NBA Win Total Odds & Pick: Has the Market Overcorrected on the Chicago Bulls?

NBA Win Total Odds & Pick: Has the Market Overcorrected on the Chicago Bulls? article feature image

Mark Blinch/NBAE via Getty Images. Pictured: DeMar DeRozan #11 of the Chicago Bulls.

Check out this post for updated season win total odds for all 30 NBA teams.

Chicago Bulls Win Total Odds

2023-23 Win Total
Previous Season's Wins

The Case for the Over

  • A Drastic Level of Skepticism
  • Billy Donovan
  • The Injury Illusion

This number screams, “The Bulls were frauds last year.”

The Bulls can have been frauds last season and still go over. This team still has a Tier-3 star in Zach LaVine, a Tier-4 star in DeMar DeRozan, capable veterans, good young talent, and a lot of upside.

This feels like the books are trying to get ahead of sentiment on them and wound up overreacting.

Patrick Williams should improve and give them a signature wing defender. Nikola Vucevic had a terrible season, not just defensively but doing things he’s always done in his career, like making bunnies. Ayo Dosunmu looks like a legit weapon on both ends.

With Alex Caruso in the lineup, the Bulls won 55% of their games. Caruso is back and has no severe injury history. This roster, position by position, does not grade out as a .500 team.

Billy Donovan's teams are 5-2 to the over overall, but more specifically, the totals were super high in his early days in OKC. Against a win total of less than 50, Donovan is 5-0.

Donovan isn’t talked about in the top tier of NBA coaches because Twitter can’t ooh and ahh over his after-time-out plays or unconventional defensive schemes. He’s just an extremely professional basketball coach who establishes good principles on both ends.

Donovan isn’t beloved by players like some coaches, but those "player's coaches" also tend to get tuned out. Donovan is just professional and instills professionalism in his teams. This ain’t some small state school.

Let’s talk about who the Bulls really were last season and what the number reflects. Chicago was on pace for 53 wins on Feb. 1 with the fifth-best offense and the 18th-ranked defense.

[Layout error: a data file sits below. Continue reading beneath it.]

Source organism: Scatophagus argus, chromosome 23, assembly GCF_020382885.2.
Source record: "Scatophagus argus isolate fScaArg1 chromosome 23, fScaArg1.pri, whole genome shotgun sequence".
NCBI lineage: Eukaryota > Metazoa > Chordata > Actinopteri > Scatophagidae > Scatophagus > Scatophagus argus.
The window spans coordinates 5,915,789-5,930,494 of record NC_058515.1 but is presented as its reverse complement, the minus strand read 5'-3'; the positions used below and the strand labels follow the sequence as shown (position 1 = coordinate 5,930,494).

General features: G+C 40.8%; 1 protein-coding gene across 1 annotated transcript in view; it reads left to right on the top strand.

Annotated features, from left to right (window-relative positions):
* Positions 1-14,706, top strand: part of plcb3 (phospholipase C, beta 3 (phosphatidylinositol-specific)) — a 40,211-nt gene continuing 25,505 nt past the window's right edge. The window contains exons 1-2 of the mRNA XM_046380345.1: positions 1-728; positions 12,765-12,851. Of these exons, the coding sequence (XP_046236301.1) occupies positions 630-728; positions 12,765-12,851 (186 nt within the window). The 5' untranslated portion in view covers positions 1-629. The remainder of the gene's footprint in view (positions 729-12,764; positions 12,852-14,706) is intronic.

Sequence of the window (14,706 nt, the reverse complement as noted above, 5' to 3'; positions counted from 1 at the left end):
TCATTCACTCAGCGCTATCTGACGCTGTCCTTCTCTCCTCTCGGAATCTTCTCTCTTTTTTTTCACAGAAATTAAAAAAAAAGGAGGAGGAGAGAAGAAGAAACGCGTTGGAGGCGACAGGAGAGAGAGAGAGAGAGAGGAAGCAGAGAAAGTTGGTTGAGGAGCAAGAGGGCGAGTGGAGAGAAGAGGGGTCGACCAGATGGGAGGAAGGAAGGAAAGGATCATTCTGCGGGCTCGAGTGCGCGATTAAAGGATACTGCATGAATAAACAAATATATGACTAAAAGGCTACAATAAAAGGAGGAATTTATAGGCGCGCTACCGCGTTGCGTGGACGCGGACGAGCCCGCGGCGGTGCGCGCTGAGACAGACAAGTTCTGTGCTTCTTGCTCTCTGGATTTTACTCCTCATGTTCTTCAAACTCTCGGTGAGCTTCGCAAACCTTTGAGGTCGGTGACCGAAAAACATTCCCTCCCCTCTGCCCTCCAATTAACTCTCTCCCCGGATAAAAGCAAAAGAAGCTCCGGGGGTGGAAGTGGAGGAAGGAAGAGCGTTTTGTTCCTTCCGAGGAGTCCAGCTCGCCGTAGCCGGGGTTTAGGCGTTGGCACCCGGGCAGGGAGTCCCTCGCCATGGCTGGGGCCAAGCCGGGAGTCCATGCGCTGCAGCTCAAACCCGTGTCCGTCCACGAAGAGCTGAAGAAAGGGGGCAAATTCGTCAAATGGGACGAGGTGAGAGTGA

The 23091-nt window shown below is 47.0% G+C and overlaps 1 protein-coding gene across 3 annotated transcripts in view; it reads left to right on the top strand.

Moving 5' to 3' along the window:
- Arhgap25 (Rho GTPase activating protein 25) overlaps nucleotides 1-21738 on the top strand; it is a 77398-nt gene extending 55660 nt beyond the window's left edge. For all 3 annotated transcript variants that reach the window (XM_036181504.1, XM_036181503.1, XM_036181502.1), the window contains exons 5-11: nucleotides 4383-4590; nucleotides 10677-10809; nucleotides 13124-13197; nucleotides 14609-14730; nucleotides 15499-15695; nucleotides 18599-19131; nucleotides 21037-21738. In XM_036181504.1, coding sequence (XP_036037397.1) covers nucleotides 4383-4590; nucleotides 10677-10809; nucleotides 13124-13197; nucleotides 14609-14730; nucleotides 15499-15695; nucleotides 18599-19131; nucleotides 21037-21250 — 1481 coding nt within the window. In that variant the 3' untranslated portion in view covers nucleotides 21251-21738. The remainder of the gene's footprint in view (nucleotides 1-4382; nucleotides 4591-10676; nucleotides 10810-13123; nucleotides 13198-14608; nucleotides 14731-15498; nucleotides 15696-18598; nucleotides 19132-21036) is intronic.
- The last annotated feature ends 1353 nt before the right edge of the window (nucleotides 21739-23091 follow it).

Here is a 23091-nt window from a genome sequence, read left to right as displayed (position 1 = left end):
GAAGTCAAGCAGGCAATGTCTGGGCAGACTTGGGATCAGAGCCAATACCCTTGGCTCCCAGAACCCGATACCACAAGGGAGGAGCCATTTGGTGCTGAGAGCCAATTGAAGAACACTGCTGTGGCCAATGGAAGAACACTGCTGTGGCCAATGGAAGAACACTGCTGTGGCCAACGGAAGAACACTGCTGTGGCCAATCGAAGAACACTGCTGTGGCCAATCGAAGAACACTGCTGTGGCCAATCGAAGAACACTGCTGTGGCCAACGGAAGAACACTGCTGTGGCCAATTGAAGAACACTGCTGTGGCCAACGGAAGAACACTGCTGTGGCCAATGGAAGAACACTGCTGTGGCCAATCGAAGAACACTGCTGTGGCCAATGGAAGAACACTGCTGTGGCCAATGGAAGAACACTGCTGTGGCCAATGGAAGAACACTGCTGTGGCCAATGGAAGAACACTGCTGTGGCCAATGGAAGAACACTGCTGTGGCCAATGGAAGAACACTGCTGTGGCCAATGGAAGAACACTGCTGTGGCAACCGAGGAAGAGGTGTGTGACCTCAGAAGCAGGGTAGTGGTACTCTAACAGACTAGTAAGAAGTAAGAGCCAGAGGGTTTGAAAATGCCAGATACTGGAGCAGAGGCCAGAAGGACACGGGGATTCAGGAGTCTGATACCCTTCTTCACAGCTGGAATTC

Mitchell Leff/Getty Images. Pictured: DeMar DeRozan #11, and Zach LaVine #8 of the Chicago Bulls.

That’s before all the injuries really started to overwhelm them. Even adjusting for the expected win rate (point differential vs. strength of schedule), they were on pace for 46 wins.

Then the compound injuries piled up, the team ran out of gas, and slid in the back half of the season. They finished with 46 wins but an expected win count of 40.4.

Guess which number the win total is set against?

Over the last 10 years, win total lines are more strongly correlated with expected wins (Pythagorean) than actual wins. That’s a sound process, over time, that’s been shown to be a stronger indicator of team strength. The problem is, that inherently influences the number too much.

Chicago was second league-wide in the difference between their actual wins (46) and their expected wins (40.4) at 5.6.

Teams at the 80th percentile (+1.6) in expected win over-performance (won more games than they “should”) have gone 12-9-1 (55%) to the over.

So the final expected-wins number for the Bulls shows that they were way worse than their record, which pushed their win total closer to 40 wins than 45 wins.

Let’s go back to the injury element. Chicago was sixth in VORP lost to injury per Man Games Lost. Teams that were 75th percentile in VORP lost to injury went 13-8 to the over the last 10 seasons.